The most diverse Congress in history is bolstered by Miami’s new delegation.
Miami-Dade’s five-member contingent in the House of Representatives — four of them women — comprises African-American, Jewish, Lebanese-American and Cuban-American lawmakers, along with the first Ecuadorian-American in Congress.
The group — Frederica Wilson, Debbie Wasserman Schultz, Donna Shalala, Mario Diaz-Balart and Debbie Mucarsel-Powell — takes office for the next two years alongside the first Muslim women elected to Congress, the first Native American women elected to Congress and the youngest woman ever elected to Congress.
Diaz-Balart is the only Republican in the group, and the new-found diversity in Congress is almost solely due to gains by Democrats in the 2018 election, when at least 40 seats switched parties after President Donald Trump’s first two years in office. Diaz-Balart’s successful reelection ensured that a Miami Cuban-American would remain in the House after Rep. Ileana Ros-Lehtinen retired.
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“It just reflects the country. It’s the way it’s going to be from now on,” said Cuban-American Sen. Marco Rubio, one of four Hispanics in the U.S. Senate. “Congress should naturally reflect the country and sometimes it takes a couple of decades to get there because people have to get to a stage in their life where they can run, but I would expect that every year from here on out Congress will look more and more like America does.”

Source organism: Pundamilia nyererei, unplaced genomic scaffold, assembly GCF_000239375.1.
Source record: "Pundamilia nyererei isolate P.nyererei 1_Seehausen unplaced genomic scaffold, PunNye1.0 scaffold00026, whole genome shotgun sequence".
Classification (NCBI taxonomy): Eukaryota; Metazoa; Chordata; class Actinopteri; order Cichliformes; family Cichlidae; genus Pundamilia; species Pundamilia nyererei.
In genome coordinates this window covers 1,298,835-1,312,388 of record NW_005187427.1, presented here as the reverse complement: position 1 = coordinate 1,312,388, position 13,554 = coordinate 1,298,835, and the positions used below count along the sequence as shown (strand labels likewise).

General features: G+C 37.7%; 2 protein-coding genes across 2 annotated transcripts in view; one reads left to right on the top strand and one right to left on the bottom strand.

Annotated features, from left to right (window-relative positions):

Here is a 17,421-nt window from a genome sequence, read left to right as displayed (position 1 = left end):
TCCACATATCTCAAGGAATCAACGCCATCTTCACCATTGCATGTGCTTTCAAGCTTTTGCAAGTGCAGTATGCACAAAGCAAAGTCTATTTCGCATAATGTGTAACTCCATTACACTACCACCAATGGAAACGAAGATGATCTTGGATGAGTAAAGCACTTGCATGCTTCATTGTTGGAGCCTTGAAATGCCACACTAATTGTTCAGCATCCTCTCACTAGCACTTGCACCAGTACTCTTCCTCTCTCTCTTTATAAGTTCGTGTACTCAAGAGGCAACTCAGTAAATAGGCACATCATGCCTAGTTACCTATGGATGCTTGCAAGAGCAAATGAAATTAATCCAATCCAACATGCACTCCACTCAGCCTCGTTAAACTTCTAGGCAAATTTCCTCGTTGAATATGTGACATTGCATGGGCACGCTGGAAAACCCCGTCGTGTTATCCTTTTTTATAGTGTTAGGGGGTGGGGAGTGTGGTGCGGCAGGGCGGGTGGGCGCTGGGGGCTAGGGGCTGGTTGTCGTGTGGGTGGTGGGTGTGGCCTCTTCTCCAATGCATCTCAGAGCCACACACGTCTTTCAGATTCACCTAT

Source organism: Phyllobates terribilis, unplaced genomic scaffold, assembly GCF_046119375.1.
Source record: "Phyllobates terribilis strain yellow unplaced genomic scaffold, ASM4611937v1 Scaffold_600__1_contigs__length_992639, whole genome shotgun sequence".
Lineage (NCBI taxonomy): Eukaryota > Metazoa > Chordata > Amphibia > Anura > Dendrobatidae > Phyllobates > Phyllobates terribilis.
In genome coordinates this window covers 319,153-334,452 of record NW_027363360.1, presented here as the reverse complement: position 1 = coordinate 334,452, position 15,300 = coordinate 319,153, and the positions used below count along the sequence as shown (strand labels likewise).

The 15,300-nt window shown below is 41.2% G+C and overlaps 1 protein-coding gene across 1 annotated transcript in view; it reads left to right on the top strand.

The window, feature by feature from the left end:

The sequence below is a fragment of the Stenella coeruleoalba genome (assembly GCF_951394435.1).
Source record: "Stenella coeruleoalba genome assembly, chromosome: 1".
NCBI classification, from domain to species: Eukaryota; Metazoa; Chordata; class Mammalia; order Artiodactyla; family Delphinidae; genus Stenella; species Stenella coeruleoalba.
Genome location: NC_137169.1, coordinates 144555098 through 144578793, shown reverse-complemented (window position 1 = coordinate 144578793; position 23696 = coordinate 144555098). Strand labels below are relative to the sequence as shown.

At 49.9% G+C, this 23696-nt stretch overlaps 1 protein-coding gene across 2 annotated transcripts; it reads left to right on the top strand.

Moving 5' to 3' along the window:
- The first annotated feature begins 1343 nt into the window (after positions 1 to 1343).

The 2018 election contained several historical firsts in Miami-Dade. Former Rep. Carlos Curbelo’s loss to Mucarsel-Powell was the first time an incumbent Cuban-American lost to a non-Cuban in Miami. Shalala becomes the second-oldest first-year member of Congress in history after a long career as a former Cabinet secretary and president of the University of Miami. And Mucarsel-Powell is the first Hispanic born in South America elected to Congress.
Though Congress is still disproportionately represented by white men, a record 127 women will serve during the next two years, according to the Center for American Women and Politics at Rutgers University, and the Congressional Black Caucus has its largest contingent ever with 55 members. House Republicans became more white and more male as whole after the 2018 elections, and some female Republicans are unhappy with their party’s leadership when it comes to recruiting diverse candidates for office.
Both Shalala and Mucarsel-Powell made diversity a priority when choosing their staffs as they both represent districts that are majority Hispanic. Most of their top staffers are Spanish-speakers.
“When choosing my senior staff, I knew it was important that my staff represent the rich diversity of Florida’s 26th congressional district,” Mucarsel-Powell said in a statement. “In the previous Congress, three-quarters of Representatives did not have any racial minority in their senior staff. I am proud to bring together people with diverse backgrounds, skills and ideas to tackle some of our country’s biggest challenges.”